USAF AIM center places needle focus on warfighters’ health

A positive lead transmitting an electrical pulse clings to a needle inserted into the leg of a patient March 28, 2017 at the Air Force Acupuncture and Integrative Medicine Clinic at Joint Base Andrews, Md. With the electro-acupuncture technique, an electrical pulse helps relieve muscle tension and stimulates natural anti-pain chemicals throughout a patient’s body. (U.S. Air Force photo by Staff Sgt. Joe Yanik)

A positive lead transmitting an electrical pulse clings to a needle inserted into the leg of a patient March 28, 2017 at the Air Force Acupuncture and Integrative Medicine Clinic at Joint Base Andrews, Md. With the electro-acupuncture technique, an electrical pulse helps relieve muscle tension and stimulates natural anti-pain chemicals throughout a patient’s body. (U.S. Air Force photo by Staff Sgt. Joe Yanik)

A licensed acupuncture specialist at the U.S. Air Force Acupuncture and Integrative Medicine Clinic can control the intensity of an electrical pulse while administering acupuncture treatment using the 6-channel electrical stimulator machine, show here, March 28, 2017 at Joint Base Andrews, Md. Wires connected to one needle inserted into a muscle knot and another contacting the knee bone carry an electrical pulse that can alleviate local leg pain and stimulate natural anti-pain chemicals throughout a patient’s body. (U.S. Air Force photo by Staff Sgt. Joe Yanik)

A licensed acupuncture specialist at the U.S. Air Force Acupuncture and Integrative Medicine Clinic can control the intensity of an electrical pulse while administering acupuncture treatment using the 6-channel electrical stimulator machine, show here, March 28, 2017 at Joint Base Andrews, Md. Wires connected to one needle inserted into a muscle knot and another contacting the knee bone carry an electrical pulse that can alleviate local leg pain and stimulate natural anti-pain chemicals throughout a patient’s body. (U.S. Air Force photo by Staff Sgt. Joe Yanik)

Dr. Thomas Piazza (right), U.S. Air Force Acupuncture Program director with the 779th Medical Group, increases the intensity of an electrical pulse that travels to the leg of Master Sgt. Lisa Avery, National Guard Bureau, March 28, 2017 at Joint Base Andrews, Md. A patient of Dr. Piazza, Avery came for acupuncture treatment after experiencing leg stiffness and limited leg mobility due to muscle pain. (U.S. Air Force photo by Staff Sgt. Joe Yanik)

Dr. Thomas Piazza (right), U.S. Air Force Acupuncture Program director with the 779th Medical Group, increases the intensity of an electrical pulse that travels to the leg of Master Sgt. Lisa Avery, National Guard Bureau, March 28, 2017 at Joint Base Andrews, Md. A patient of Dr. Piazza, Avery came for acupuncture treatment after experiencing leg stiffness and limited leg mobility due to muscle pain. (U.S. Air Force photo by Staff Sgt. Joe Yanik)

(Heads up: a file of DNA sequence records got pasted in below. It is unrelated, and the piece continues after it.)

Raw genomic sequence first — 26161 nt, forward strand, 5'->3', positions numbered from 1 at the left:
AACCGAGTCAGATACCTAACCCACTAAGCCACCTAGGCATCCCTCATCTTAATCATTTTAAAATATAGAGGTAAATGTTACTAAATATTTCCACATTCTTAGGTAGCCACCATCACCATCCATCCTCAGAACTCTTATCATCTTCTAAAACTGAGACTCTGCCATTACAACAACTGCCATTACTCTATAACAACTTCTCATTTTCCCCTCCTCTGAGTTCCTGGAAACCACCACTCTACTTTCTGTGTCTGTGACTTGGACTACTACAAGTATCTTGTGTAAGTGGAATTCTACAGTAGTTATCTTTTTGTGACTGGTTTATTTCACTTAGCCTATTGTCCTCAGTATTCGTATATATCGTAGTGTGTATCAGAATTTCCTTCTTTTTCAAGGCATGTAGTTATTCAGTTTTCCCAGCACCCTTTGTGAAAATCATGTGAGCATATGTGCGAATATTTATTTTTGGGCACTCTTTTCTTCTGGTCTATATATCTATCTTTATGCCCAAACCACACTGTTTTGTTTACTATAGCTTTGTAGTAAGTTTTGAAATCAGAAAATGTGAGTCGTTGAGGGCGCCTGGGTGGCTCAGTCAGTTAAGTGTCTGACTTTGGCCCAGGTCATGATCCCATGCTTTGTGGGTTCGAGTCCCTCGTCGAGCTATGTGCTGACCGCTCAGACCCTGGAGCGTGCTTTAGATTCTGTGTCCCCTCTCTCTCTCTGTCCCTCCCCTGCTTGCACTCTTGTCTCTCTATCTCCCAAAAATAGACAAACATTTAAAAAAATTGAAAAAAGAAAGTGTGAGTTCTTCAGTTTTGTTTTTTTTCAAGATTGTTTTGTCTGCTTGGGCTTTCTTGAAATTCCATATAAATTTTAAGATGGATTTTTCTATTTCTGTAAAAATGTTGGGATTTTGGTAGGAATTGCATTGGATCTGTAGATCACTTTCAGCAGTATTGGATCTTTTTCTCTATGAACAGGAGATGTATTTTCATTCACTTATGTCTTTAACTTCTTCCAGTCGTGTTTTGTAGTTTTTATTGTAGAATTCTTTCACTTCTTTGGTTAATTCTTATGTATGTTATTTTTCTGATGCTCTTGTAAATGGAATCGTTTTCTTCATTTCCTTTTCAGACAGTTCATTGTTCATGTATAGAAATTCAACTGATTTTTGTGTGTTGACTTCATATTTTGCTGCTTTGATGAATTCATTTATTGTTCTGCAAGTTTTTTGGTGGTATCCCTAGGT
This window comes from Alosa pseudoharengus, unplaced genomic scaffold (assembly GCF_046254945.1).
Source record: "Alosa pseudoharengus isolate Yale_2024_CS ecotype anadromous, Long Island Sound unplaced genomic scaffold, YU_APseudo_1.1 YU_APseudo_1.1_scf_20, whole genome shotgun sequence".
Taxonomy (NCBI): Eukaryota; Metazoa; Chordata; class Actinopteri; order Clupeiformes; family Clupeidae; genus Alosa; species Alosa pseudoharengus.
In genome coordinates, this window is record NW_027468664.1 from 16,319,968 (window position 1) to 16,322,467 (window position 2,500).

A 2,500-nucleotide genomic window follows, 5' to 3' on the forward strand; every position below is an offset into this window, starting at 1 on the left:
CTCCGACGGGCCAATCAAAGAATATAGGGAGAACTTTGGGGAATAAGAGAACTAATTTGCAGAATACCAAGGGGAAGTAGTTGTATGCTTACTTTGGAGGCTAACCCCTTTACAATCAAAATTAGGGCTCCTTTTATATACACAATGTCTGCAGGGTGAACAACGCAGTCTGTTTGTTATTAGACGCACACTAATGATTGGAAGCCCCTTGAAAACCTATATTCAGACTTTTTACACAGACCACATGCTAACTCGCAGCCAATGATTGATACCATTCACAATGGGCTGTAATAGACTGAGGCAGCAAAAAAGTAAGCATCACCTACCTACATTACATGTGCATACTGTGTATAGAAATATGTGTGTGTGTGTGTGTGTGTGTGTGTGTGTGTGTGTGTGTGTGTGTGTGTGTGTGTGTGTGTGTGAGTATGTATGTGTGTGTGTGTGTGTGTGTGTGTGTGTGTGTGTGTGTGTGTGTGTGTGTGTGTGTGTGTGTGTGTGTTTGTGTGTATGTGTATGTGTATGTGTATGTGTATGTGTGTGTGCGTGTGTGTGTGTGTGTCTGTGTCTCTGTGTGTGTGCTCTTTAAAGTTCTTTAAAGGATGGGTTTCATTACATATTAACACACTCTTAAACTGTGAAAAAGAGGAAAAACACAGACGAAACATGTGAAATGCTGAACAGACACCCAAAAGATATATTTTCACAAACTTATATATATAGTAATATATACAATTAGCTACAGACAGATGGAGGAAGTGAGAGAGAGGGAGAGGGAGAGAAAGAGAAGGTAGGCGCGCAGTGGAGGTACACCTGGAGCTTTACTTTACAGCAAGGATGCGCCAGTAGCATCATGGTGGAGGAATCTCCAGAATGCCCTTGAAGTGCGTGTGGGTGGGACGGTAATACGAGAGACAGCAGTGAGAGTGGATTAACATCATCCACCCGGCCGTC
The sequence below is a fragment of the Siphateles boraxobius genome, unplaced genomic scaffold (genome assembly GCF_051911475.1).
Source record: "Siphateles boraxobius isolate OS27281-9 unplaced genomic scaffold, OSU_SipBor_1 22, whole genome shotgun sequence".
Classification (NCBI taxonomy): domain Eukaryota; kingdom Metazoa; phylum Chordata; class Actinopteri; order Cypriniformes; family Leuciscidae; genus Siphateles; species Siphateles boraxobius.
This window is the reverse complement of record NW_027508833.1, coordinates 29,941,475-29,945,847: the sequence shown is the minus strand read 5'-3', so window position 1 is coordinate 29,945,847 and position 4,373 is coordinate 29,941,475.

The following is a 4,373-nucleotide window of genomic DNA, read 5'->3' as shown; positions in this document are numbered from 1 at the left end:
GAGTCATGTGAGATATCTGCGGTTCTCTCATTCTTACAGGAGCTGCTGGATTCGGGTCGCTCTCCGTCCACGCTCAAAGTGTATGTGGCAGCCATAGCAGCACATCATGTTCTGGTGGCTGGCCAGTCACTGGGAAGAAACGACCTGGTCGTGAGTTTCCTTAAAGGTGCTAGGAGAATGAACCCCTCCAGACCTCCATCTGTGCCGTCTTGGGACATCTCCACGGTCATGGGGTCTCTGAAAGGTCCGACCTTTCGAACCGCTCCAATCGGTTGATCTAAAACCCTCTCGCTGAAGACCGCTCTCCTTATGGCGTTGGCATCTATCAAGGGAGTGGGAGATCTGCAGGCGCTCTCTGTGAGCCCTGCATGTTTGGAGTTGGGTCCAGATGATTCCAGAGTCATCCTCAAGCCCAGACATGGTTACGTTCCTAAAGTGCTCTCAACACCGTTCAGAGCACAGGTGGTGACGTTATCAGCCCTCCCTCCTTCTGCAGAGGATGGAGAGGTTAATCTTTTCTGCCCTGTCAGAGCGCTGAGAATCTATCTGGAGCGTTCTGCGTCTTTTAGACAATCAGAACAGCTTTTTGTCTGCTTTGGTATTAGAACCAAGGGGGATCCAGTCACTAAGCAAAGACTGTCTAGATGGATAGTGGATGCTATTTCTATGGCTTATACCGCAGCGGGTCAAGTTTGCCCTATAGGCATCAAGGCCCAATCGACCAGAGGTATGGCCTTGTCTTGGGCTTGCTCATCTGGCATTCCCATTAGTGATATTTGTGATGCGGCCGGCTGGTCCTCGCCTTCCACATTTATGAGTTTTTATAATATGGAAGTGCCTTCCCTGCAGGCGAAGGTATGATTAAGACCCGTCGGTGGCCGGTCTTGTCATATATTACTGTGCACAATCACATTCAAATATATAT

A semi-permanent acupuncture needle, or ASP, is inserted next to the ear of 2nd Lt. Paul Schroeder, a Uniformed Services University student working with the 779th Medical Group’s Air Force Acupuncture and Integrative Medicine Clinic staff March 28, 2017 at Joint Base Andrews, Md. Auricular therapy is one kind of acupuncture protocol that can be used on the battlefield because the placement of the ASPs can be learned by medical professionals who don’t specialize in acupuncture and the needles can remain in the ears from 3-5 days. Doing so, provides relief for patients suffering from some ailments such as anxiety, back pain, muscle stiffness and headaches. (U.S. Air Force photo by Staff Sgt. Joe Yanik)

A semi-permanent acupuncture needle, or ASP, is inserted next to the ear of 2nd Lt. Paul Schroeder, a Uniformed Services University student working with the 779th Medical Group’s Air Force Acupuncture and Integrative Medicine Clinic staff March 28, 2017 at Joint Base Andrews, Md. Auricular therapy is one kind of acupuncture protocol that can be used on the battlefield because the placement of the ASPs can be learned by medical professionals who don’t specialize in acupuncture and the needles can remain in the ears from 3-5 days. Doing so, provides relief for patients suffering from some ailments such as anxiety, back pain, muscle stiffness and headaches. (U.S. Air Force photo by Staff Sgt. Joe Yanik)

Dr. Thomas Piazza (right), U.S. Air Force Acupuncture Program director with the 779th Medical Group, inserts a semi-permanent acupuncture needle, or ASP, into the ear of 2nd Lt. Paul Schroeder, a Uniformed Services University student working with Dr. Piazza March 28, 2017, at Joint Base Andrews, Md. Piazza works with others at the Air Force Acupuncture and Integrative Medicine Clinic, the Department of Defense’s only acupuncture therapy facility with a full time, licensed acupuncture staff of physicians. (U.S. Air Force photo by Staff Sgt. Joe Yanik)